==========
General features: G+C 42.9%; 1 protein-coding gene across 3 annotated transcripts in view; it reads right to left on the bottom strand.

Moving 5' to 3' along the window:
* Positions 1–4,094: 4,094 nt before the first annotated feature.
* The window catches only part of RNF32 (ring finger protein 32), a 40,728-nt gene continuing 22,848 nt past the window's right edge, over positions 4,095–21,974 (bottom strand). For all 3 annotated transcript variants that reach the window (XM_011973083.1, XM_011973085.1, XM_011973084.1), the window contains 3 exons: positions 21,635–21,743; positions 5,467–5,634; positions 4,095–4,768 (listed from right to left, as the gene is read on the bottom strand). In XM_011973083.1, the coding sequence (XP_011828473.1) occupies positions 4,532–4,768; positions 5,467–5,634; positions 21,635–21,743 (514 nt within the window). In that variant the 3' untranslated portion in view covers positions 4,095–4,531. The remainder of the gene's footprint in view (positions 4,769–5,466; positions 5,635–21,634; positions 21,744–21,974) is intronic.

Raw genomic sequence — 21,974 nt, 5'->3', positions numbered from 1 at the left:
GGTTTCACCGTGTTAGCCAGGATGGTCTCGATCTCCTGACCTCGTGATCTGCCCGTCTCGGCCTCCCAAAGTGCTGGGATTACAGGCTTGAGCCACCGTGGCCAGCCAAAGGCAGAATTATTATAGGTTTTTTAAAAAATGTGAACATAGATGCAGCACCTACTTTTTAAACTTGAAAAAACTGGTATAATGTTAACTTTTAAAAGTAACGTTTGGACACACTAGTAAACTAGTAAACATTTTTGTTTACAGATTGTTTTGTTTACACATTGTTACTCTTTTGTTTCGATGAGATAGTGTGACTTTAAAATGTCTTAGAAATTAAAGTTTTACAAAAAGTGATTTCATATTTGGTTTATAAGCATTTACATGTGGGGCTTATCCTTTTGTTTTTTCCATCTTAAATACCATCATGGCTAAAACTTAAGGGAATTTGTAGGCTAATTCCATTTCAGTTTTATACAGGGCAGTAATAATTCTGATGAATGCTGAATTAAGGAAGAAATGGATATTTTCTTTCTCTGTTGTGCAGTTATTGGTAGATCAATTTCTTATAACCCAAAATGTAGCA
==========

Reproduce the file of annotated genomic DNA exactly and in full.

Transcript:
General features: G+C 42.9%; 1 protein-coding gene across 3 annotated transcripts in view; it reads right to left on the bottom strand.

Moving 5' to 3' along the window:
* Positions 1–4,094: 4,094 nt before the first annotated feature.
* The window catches only part of RNF32 (ring finger protein 32), a 40,728-nt gene continuing 22,848 nt past the window's right edge, over positions 4,095–21,974 (bottom strand). For all 3 annotated transcript variants that reach the window (XM_011973083.1, XM_011973085.1, XM_011973084.1), the window contains 3 exons: positions 21,635–21,743; positions 5,467–5,634; positions 4,095–4,768 (listed from right to left, as the gene is read on the bottom strand). In XM_011973083.1, the coding sequence (XP_011828473.1) occupies positions 4,532–4,768; positions 5,467–5,634; positions 21,635–21,743 (514 nt within the window). In that variant the 3' untranslated portion in view covers positions 4,095–4,531. The remainder of the gene's footprint in view (positions 4,769–5,466; positions 5,635–21,634; positions 21,744–21,974) is intronic.

Raw genomic sequence — 21,974 nt, 5'->3', positions numbered from 1 at the left:
GGTTTCACCGTGTTAGCCAGGATGGTCTCGATCTCCTGACCTCGTGATCTGCCCGTCTCGGCCTCCCAAAGTGCTGGGATTACAGGCTTGAGCCACCGTGGCCAGCCAAAGGCAGAATTATTATAGGTTTTTTAAAAAATGTGAACATAGATGCAGCACCTACTTTTTAAACTTGAAAAAACTGGTATAATGTTAACTTTTAAAAGTAACGTTTGGACACACTAGTAAACTAGTAAACATTTTTGTTTACAGATTGTTTTGTTTACACATTGTTACTCTTTTGTTTCGATGAGATAGTGTGACTTTAAAATGTCTTAGAAATTAAAGTTTTACAAAAAGTGATTTCATATTTGGTTTATAAGCATTTACATGTGGGGCTTATCCTTTTGTTTTTTCCATCTTAAATACCATCATGGCTAAAACTTAAGGGAATTTGTAGGCTAATTCCATTTCAGTTTTATACAGGGCAGTAATAATTCTGATGAATGCTGAATTAAGGAAGAAATGGATATTTTCTTTCTCTGTTGTGCAGTTATTGGTAGATCAATTTCTTATAACCCAAAATGTAGCA